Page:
So don't waste your time, all you "anonymous" misogynists who are trying to post here.

empathological said...

Lydia

Your objection seems quite reasonable, that just because one files doesn't mean they initiated or brought about a divorce.
You insult men's intelligence with it. You do not believe that a man would have thought of that objection, or that men are so ignorant of statistical methods as to just read a blandly stated statistic and take it at face value.
Some sadly may do so. But Lydia, not all, and not even most. We too have our information gatekeepers, folks who know the rigors of analysis, know how to be mathematically skeptical, and know how to read a study that controls for same.
The data are correct, although its more like 67%, not 80. The data did not count divorces and make 2 sets, one filed by women and one by men, then count and divide. It/they drilled into interviews and court documents with permission. The circumstances you mention are eliminated.
The conclusion is, women file no fault divorce that lack real grounds (physical infidelity or physical abuse, addiction, and physical abandonment) 67% of the time such divorces are filed at all.

You raise a good point though. To capture the real effect women have on the divorce rate one would need to then ADD those divorces filed by men at womens request, then add those divorces filed by women because the women had another man, etc etc. The overall rate of divorce at the hands of women may well approach 80%. But that has not been rigorously evaluated so I will not say it.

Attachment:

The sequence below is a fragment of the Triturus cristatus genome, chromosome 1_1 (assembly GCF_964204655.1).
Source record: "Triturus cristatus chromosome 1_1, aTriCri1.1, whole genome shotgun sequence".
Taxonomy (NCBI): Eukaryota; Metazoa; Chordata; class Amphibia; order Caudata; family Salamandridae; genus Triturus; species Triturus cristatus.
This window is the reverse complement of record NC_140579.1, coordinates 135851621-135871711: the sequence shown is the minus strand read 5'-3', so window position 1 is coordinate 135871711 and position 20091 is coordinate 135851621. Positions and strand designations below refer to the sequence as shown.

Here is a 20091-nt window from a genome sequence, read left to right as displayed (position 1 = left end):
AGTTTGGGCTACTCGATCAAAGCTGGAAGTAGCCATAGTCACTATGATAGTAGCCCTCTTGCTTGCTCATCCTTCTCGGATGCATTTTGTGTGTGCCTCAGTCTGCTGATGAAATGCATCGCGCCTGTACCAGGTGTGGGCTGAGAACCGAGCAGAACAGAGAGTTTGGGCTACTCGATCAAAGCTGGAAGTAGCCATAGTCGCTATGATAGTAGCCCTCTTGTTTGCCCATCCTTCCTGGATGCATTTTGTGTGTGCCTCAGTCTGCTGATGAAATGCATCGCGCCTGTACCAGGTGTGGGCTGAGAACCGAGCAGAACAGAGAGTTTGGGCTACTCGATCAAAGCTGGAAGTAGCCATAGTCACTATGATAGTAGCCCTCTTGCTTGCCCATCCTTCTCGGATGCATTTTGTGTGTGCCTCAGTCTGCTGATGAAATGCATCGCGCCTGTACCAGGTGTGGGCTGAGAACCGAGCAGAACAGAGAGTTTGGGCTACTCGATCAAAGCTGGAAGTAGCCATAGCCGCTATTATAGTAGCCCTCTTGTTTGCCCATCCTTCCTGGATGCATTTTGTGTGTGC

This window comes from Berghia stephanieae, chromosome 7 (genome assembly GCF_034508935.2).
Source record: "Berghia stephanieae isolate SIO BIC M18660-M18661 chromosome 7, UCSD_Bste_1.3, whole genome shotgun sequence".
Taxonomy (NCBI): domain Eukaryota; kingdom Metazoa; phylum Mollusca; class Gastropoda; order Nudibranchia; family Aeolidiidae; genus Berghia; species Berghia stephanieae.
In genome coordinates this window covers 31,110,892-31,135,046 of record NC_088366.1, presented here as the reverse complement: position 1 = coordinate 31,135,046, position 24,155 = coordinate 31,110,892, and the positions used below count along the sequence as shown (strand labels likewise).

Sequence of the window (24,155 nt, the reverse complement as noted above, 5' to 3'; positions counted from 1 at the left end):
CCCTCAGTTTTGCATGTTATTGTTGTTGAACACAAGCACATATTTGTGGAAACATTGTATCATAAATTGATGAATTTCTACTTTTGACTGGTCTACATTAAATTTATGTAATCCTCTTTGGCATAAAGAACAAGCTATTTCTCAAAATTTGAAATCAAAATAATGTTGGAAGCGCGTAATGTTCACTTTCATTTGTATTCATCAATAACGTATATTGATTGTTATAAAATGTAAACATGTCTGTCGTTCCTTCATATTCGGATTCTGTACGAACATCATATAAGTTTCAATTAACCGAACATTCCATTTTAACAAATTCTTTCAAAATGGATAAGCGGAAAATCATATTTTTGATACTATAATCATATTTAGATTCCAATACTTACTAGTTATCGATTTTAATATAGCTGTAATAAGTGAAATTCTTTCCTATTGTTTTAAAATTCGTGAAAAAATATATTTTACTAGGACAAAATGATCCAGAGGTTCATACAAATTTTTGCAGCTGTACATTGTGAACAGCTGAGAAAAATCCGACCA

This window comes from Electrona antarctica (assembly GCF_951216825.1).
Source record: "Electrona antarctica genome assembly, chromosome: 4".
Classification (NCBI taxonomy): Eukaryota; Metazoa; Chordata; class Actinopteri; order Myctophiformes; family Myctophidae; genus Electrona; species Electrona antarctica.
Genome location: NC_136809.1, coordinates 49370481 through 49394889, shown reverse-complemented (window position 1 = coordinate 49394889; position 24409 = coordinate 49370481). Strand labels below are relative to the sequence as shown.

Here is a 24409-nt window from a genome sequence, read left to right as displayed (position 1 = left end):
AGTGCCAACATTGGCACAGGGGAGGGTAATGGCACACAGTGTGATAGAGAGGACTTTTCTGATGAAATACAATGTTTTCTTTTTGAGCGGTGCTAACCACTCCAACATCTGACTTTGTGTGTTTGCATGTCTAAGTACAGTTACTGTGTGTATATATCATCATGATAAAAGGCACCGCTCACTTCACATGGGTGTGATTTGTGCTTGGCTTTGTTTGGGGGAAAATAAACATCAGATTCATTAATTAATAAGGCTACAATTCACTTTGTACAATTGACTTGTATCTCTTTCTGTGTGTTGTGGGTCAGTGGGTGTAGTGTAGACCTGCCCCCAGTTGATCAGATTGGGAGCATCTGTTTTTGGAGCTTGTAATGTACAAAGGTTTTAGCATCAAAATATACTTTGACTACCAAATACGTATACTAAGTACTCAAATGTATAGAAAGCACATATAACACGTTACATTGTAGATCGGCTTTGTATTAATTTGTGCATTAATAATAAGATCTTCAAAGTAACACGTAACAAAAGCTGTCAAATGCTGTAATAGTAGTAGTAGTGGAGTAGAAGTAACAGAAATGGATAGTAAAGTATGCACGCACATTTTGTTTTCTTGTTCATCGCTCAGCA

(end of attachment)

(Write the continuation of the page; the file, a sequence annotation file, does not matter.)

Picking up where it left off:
Your comments following the post show a similar lack of rigor, and a stand on conventional wisdom. This wisdom seems correct because it is what "everyone" believes.
I doubt you will accept these facts. The incorrect information is so ubiquitous that saying things counter is like telling a fish it is wet.....who knew

Lydia McGrew said...

It's come to my attention that a blogger with the handle Dalrock, whom I've seen a bit of and whose blog I refuse to have anything whatsoever to do with, has mentioned this post. I don't want to know what he says.

I have published none of the comments from his readers, not because they are all creepy or stupid. They aren't. They vary. However, I don't want in any way whatsoever to encourage any sort of dialogue or discussion between myself or my blog and any part or portion of the "manosphere" including the so-called Christian manosphere.

I'm not even saying that all of Dalrock's readers are creeps, but those of you who aren't and who still hang out there are hanging around with the wrong crowd and should get out while the getting's good.